Note that weight percents of 0.84 and 3.0 of lithium nitrate enabled a firing of the PLZT (8/95/5) substrate for two hours at 1100 1000 exhibited substantially similar electric field and energy density values as the PLZT 8/95/5 sample which had no lithium added and was fired at 1320 using an alcohol base showed better characteristics than those using the water base. However, with revisions to the pH of the water/ceramic mixtures, improved electric field/energy density characteristics can be achieved.
While not shown above, tests were run wherein higher percentages of lithium nitrate were added to the PLZT (8/95/5), however, additional firing temperature improvements were not seen at such levels.
The ability to fire a PLZT antiferroelectric material at the above indicated temperatures (at about 1100 of a silver palladium co-fired alloy as the metallization. At higher temperatures, a platinum metallization is required. Further, the lower sintering temperature allows for greater control of lead loss characteristics of the PLZT materials.
While the above experiments were carried out with a lithium nitrate addition, other lithium salts, e.g. lithium carbonate, lithium acetate, etc. can be utilized to achieve the same reduction in firing temperature. The optimum amount of lithium is found empirically for each lead-based antiferroelectric compound. A typical amount of added lithium compound is in the range of 0.5-10.0 weight percent addition.
It should be understood that the foregoing description is only illustrative of the invention. Various alternatives and modifications can be devised by those skilled in the art without departing from the invention. Accordingly, the present invention is intended to embrace all such alternatives, modifications and variances which fall within the scope of the appended claims.
FIG. 1 illustrates a multilayer capacitor which utilizes a ceramic composition dielectric that is configured in accord with the invention hereof.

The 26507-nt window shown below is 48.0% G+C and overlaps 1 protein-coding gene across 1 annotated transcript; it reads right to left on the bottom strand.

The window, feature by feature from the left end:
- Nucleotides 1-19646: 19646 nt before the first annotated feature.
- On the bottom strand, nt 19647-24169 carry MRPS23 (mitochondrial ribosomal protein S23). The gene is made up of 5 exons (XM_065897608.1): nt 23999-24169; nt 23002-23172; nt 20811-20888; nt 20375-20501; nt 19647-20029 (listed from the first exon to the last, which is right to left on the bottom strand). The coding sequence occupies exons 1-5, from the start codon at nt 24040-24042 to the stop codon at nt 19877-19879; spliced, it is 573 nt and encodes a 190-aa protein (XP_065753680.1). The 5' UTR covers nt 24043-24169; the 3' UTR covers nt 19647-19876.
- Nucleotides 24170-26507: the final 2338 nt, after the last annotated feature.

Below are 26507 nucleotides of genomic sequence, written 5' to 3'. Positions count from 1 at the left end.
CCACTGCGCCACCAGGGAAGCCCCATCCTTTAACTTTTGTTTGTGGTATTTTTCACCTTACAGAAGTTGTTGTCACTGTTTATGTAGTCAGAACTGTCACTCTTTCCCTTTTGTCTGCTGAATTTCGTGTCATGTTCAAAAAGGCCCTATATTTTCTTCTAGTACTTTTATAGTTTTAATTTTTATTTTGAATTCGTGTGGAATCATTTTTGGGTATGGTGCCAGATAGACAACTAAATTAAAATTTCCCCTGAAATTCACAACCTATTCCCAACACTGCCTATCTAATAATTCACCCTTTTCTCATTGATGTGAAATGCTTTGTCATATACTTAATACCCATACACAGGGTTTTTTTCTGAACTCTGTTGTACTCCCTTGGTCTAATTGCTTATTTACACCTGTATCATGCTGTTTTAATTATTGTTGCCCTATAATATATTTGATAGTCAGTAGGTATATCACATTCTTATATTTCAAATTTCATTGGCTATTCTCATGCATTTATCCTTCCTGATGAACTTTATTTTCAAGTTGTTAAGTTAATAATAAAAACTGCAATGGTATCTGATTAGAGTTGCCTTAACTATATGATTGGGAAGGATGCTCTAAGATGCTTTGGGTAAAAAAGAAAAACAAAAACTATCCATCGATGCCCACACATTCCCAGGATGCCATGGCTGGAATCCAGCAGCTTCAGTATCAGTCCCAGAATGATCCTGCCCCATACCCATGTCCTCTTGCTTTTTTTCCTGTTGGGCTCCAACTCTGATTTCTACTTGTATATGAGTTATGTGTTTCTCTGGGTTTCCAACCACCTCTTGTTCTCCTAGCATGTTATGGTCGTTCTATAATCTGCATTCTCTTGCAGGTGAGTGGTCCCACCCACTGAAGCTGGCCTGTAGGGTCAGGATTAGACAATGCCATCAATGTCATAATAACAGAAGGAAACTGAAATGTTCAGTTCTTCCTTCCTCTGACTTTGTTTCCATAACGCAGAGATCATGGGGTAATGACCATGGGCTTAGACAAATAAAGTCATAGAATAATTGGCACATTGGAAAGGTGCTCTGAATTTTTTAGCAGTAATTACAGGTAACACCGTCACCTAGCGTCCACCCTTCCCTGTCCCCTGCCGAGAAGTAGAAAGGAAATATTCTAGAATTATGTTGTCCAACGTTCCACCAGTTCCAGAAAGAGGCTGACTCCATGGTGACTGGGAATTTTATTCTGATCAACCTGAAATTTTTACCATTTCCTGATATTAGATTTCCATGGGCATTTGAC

FIG. 2 illustrates a defibrillator and lead set that utilizes one or more capacitors constructed in accord with the invention.
This invention relates to production of antiferroelectric, lead-based ceramics, capacitors made from such ceramics, and to defibrillators which make use of such capacitors. More particularly, the invention relates to a method which enables sintering of such ceramics at temperatures of about 1100
Ferroelectric ceramics exhibit extremely high dielectric constant values at low electric fields. However, capacitors which utilize ferroelectric ceramic dielectrics exhibit a significant decrease in capacitance with increasing levels of applied electric field. More specifically, conventional ferroelectric capacitors store a larger portion of their total charge at low voltage, as compared with linear dielectric capacitors which maintain a constant capacitance, independent of applied voltage. Accordingly, such ferroelectrics have not been favored for high voltage applications.
Recently, energy storage capacitors utilizing antiferroelectric ceramic layers have been proposed for use in cardiac defibrillators. Such an application is disclosed in U.S. Pat. No. 5,545,184 to Dougherty, entitled "Cardiac Defibrillator with High Energy Storage Antiferroelectric Capacitor". Cardiac defibrillator applications require an applied voltage of approximately 800 volts, with an energy storage capacity of up to 40 Joules. A class of non-linear, anti-polar ceramic materials, termed antiferroelectrics, exhibit increasing dielectric constants as an applied electric field is increased. At a certain applied electric field, an antiferroelectric undergoes a phase transition to a ferroelectric phase (exhibiting a polar characteristic) and then shows a decrease in dielectric constant at even higher potentials.